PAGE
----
"So annual targets would force action to be taken which could hit both families and business to tackle a problem which may already be disappearing by the time the measures are put in place."
So, what does the politician's green group of choice think of all this? The director of Friends of the Earth, Tony Juniper, replies in fairly trenchant terms.
"I welcome that fact that you, prime minister, recognise the threat posed by climate change, as thankfully all our major political parties do now," he says.
"Unfortunately the problem has not been seeing the threat but making changes to address it.
"You make much of the government's record to date on cutting carbon emissions but the figures reveal a more patchy record.
"For example, you say you are committed to cutting emissions of the main greenhouse gas, carbon dioxide, by 20% by 2010.
"Unfortunately I don't see how this will happen. Between 1990 and 2005 we managed only a 5% reduction in carbon dioxide emissions.
"To meet this target, we must now cut carbon emissions almost 10 times as fast. Is that really possible?
"And thank goodness we are on track to meet our Kyoto target, but doubling it looks doubtful.
"It has taken six years to cut our Kyoto emissions by 1% - to double the target we need a 10% cut in the next five years.
"The hard fact is our current approach simply isn't working. We need a new one."
In other words, your approach isn't working, prime minister, and you need a new one...
And he doesn't think much of the prime minister's arguments against annual targets.
Mr Juniper said they "are needed to ensure that we remain on track to deliver the small cuts that in the end will add up to big ones".
He added: "Right now we have some good targets, but they are all in the future. When the future arrives and we find that we didn't meet them, then it is too late. The damage to the climate will be done."
On to the nuclear issue: "Yes, we disagree on nuclear. But not for the reasons you probably think.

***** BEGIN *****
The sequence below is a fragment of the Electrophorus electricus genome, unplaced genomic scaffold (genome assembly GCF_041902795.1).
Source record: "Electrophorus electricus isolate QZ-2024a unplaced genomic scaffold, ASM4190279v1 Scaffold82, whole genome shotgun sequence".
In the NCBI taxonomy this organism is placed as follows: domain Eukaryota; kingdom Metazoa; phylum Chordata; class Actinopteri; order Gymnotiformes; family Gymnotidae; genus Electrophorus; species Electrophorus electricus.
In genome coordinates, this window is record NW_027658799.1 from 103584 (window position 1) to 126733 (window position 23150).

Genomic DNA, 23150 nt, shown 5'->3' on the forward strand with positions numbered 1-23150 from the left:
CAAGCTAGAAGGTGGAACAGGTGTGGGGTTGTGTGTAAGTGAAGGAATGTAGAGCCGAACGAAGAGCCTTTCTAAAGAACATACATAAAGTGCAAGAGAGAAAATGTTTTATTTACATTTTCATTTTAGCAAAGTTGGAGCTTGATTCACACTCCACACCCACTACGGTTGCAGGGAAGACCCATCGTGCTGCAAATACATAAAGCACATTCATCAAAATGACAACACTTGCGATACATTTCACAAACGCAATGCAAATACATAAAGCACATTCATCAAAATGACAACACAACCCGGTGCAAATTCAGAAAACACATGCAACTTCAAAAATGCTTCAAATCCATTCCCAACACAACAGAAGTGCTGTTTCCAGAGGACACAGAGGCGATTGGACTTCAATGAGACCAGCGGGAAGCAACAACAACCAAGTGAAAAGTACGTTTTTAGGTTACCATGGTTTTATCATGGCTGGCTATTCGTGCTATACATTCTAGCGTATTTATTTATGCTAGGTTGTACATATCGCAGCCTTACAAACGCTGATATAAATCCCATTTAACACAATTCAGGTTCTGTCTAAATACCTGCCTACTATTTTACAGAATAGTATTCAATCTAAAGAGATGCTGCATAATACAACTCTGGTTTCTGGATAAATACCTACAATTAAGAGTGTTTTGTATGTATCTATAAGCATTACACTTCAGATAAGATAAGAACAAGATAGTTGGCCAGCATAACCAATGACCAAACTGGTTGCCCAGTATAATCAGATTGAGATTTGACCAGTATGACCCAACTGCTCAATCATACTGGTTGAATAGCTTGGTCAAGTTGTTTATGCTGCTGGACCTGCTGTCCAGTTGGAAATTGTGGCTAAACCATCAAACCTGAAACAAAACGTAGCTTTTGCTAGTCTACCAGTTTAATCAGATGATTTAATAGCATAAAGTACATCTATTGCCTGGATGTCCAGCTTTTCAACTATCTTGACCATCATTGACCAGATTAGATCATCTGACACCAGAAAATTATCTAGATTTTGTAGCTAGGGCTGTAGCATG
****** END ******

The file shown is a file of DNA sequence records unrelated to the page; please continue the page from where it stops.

"Our major argument against nuclear is that we could cut carbon emissions more cheaply and quickly if investments were instead encouraged in energy efficiency and renewable power," he said.
"Of course there are serious worries about waste, accidents and terrorist threats. Weighing those risks against climate change is never going to be easy but as alternatives to nuclear would be more effective, we actually don't need to."
But after taking Mr Blair to task, Mr Juniper does ends with warm words - but he's not going to let that point on annual targets go: "You are one of very few world leaders who has seen the scale of threat and who has advocated action.
"You have been successful in establishing a political debate that has helped to create perhaps our last chance to avoid the worst effects of rapid global warming.
"Seizing the opportunity provided by the new bill, enacting annual targets, and in so doing showing the world that you and the British people are serious about protecting our way of life, would be an act of leadership that would rally the full support of Friends of the Earth, and most of the wider environmental community.
"If you act boldly here, if you lead in Britain, then the rest of the world will very likely follow you."
The idea is that these are the opening positions in a web-based debate to which everyone can respond - go to www.foe.co.uk if you want to take part.